Volume 19 (2013)
Volume 18 (2012)
Volume 17 (2011)
Volume 4 (1996)
Volume 3 (1995)
Volume 2 (1994)
Volume 1 (1993)
Most Downloaded Articles
- How Many Wars Is the US Fighting Today? by Bilmes, Linda J. and Intriligator, Michael D.
- Evidence about the Link Between Education, Poverty and Terrorism among Palestinians by Berrebi, Claude
- Remittances and the Financing of Terrorism In Sub-Saharan Africa: 1974 - 2006 by Elu, Juliet U. and Price, Gregory N.
- Youth Unemployment, Terrorism and Political Violence, Evidence from the Israeli/Palestinian Conflict by Caruso, Raul and Gavrilova, Evelina
- The Impact of Employment in Israel on the Palestinian Labor Force by Etkes, Haggay
A Test of Huntington’s Thesis
1Department of Economics, Bocconi University, via Rontgen 1, 20136, Milan, Italy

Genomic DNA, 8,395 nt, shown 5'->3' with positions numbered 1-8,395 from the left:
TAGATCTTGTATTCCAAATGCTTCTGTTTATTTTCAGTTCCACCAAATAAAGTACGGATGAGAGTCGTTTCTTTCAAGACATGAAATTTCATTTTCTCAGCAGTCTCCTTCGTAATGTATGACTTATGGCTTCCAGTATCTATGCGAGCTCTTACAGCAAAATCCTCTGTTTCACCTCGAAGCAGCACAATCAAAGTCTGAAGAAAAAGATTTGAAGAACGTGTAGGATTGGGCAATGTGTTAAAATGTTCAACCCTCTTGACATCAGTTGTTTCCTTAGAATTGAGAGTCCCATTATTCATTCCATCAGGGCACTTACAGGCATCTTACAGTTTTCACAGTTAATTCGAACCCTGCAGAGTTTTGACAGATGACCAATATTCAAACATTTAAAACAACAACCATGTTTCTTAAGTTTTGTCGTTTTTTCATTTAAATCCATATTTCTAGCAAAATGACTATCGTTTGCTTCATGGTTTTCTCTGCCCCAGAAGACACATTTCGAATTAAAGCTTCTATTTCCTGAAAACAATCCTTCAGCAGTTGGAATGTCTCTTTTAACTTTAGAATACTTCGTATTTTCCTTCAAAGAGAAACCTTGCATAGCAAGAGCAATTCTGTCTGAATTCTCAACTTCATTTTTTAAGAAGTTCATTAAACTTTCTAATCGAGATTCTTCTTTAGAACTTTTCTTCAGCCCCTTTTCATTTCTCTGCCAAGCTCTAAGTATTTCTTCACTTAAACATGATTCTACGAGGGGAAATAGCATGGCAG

Citation Information: . Volume 18, Issue 3, Pages –, ISSN (Online) 1554-8597, DOI: 10.1515/peps-2012-0011, December 2012
- Published Online:
This paper tests Huntington’s the Clash of Civilizations hypothesis evaluating the impact of civilizations on militarized interstate disputes. In particular, we investigate whether countries that belong to different civilizations tend to be more involved in conflict than countries that belong to the same civilization. We show that over the period of 1816-2001, dissimilarity in civilization in a dyad has no effect on conflict involvement. However, even after controlling for temporal dependence, and for geographic, political, military and economic factors, being part of different civilizations in the post-Cold War period brings about 63.6% higher probability of conflict than belonging to the same civilization, whereas this effect is insignificant during the Cold War.